This is a resource aiming to provide practical information for colostomates, and to a lesser extent ileostomates and urostomates. It is likely also to be of interest to their families, and where appropriate, to those who care for ostomates.
One of the difficulties experienced by anyone encountering a stoma for the first time, and particularly a patient facing the prospect of having a stoma, is finding out more about it: what it is, what attention it requires, and how it affects normal living. The answers, or at least many of them, are explained in Colostomies and Other -Ostomies, which you may read here, or download to your computer.
Note: If you cannot read the documents downloaded from this website, you can download Adobe Reader free of charge by clicking here.
This website is maintained by Adrian March, who was one of the founding trustees of the Colostomy Association, but resigned his position owing to communication difficulties when he moved to France, and accepted in its stead the post of Consultant to the Association. He has had a colostomy for eighteen years, as a consequence of ano-rectal cancer. By profession a consultant in engineering research, he has also for many years, as a tutor of the Amateur Swimming Association and of the National Coaching Foundation, taught and trained teachers in swimming, diving, and aqua aerobics, and lectured to sports coaches on anatomy, physiology, and the technique of coaching children. It will come as no surprise that one of Adrian’s interests is a return to sport and an active life after surgery.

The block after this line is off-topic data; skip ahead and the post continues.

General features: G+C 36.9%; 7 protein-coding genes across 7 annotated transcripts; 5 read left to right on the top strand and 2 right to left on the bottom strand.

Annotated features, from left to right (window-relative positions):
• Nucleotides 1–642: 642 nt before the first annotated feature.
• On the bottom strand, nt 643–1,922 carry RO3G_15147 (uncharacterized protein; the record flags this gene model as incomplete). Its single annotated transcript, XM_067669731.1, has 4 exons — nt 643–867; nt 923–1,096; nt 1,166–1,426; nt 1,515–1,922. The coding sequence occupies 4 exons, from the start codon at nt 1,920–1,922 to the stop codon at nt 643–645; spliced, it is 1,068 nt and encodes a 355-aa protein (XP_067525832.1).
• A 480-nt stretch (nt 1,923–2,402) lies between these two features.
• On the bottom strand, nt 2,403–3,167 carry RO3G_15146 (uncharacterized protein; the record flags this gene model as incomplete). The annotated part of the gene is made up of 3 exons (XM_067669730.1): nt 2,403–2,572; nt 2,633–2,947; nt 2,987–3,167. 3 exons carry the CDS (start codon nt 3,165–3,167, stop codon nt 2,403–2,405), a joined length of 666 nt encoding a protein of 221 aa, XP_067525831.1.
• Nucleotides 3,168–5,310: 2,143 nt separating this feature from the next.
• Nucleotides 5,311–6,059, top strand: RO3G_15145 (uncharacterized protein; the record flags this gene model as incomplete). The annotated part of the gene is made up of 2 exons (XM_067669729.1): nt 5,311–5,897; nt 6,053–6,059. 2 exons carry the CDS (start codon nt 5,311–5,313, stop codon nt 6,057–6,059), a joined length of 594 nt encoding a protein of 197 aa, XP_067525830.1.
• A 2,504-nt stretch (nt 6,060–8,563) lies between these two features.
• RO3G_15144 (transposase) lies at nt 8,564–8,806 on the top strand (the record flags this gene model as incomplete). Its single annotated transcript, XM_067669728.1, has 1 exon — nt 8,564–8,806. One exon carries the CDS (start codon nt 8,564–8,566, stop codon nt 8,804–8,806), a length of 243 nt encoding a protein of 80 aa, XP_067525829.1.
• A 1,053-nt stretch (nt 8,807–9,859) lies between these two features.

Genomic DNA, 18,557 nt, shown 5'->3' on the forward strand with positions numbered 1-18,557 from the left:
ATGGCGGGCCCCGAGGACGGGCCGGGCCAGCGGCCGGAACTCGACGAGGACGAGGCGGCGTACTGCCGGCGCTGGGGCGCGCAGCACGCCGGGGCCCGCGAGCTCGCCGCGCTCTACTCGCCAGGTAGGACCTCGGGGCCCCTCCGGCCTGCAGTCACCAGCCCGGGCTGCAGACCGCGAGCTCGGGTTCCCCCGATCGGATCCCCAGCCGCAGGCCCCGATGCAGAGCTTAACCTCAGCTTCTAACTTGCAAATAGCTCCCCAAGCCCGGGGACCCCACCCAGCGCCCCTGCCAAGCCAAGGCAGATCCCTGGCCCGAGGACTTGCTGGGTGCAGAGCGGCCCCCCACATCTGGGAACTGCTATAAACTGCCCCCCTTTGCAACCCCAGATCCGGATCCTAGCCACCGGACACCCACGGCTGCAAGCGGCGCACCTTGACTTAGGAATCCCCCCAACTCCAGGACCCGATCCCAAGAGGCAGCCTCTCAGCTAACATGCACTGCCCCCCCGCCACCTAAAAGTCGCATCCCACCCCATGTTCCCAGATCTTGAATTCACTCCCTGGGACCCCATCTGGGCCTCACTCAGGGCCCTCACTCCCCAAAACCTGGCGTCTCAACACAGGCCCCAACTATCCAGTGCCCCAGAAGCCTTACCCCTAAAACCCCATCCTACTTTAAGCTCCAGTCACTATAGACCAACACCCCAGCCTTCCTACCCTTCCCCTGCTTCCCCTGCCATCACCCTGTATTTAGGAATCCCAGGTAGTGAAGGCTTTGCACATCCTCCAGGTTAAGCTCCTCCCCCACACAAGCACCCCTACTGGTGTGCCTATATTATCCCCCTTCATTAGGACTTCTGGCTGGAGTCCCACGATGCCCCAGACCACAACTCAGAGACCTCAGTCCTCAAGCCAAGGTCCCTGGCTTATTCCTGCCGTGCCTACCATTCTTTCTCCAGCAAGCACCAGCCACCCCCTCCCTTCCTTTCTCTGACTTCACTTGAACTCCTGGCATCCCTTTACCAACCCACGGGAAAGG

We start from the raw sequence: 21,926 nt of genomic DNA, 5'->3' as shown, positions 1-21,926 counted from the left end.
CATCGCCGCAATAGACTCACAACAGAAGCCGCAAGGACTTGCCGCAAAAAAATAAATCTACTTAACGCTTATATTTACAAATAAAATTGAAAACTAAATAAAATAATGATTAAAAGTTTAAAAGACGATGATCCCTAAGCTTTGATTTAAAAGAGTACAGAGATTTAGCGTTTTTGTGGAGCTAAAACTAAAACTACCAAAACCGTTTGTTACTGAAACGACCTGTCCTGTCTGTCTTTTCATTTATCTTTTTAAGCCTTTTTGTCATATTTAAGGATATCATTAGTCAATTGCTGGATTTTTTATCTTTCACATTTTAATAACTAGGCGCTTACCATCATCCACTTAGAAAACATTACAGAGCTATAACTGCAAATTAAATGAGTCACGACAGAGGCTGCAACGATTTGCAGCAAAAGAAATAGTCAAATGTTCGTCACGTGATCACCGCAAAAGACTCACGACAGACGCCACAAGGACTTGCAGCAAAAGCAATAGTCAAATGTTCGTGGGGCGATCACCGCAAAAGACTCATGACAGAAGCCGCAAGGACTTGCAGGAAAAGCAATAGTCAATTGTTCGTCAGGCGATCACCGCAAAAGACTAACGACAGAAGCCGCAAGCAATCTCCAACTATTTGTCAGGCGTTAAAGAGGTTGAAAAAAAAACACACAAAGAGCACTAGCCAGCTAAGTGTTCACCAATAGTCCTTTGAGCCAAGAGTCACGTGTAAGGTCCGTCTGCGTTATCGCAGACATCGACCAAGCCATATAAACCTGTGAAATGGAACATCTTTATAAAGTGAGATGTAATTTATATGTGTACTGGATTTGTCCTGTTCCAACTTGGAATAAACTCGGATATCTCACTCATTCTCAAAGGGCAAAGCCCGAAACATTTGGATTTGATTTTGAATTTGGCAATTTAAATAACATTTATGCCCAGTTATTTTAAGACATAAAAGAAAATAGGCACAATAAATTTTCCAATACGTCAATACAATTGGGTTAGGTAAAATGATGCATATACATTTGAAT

Adrian now lives in the south of France, in Provence, and maintains contact with the Colostomy Association, and with patients who are referred to him, almost entirely via the internet. Happily, the internet also enables Adrian to telephone any fixed line in Europe at no cost, so if you have a query or would like to discuss a problem, call him on +33 (0)494 501 136 and ask him to call you back. Adrian can also be reached by email at email@example.com. For those who may be interested, most of the header pictures are of Cap Taillat, on the Mediterranean coast, and the adjacent coastline; the remainder (the rocky ones) are of Les Calanques, near Marseille.
The site is regularly updated, with new items being added and existing ones revised. The whole range of Colostomy Association leaflets is available for download in .pdf form, and a collection of Technical Notes on colostomy maintenance, hernia problems, a range of sports activities, and returning to sport after surgery. Many of the latter have been developed in response to enquiries from colostomates, and others from Adrian’s own experiences.
There is also a sister site, www.stoma.fr, which contains the same downloads as this one, although omitting the Cookery Corner, and is being developed into a bilingual site, with the content being systematically translated to be available in French as well as English. This will inevitably take time, because many of the technical terms do not readily lend themselves to a direct translation, and the English has to be rewritten before it can be translated. And after that, the best translation can only be achieved in discussion with a native French speaker, to ensure that the French idioms are correct.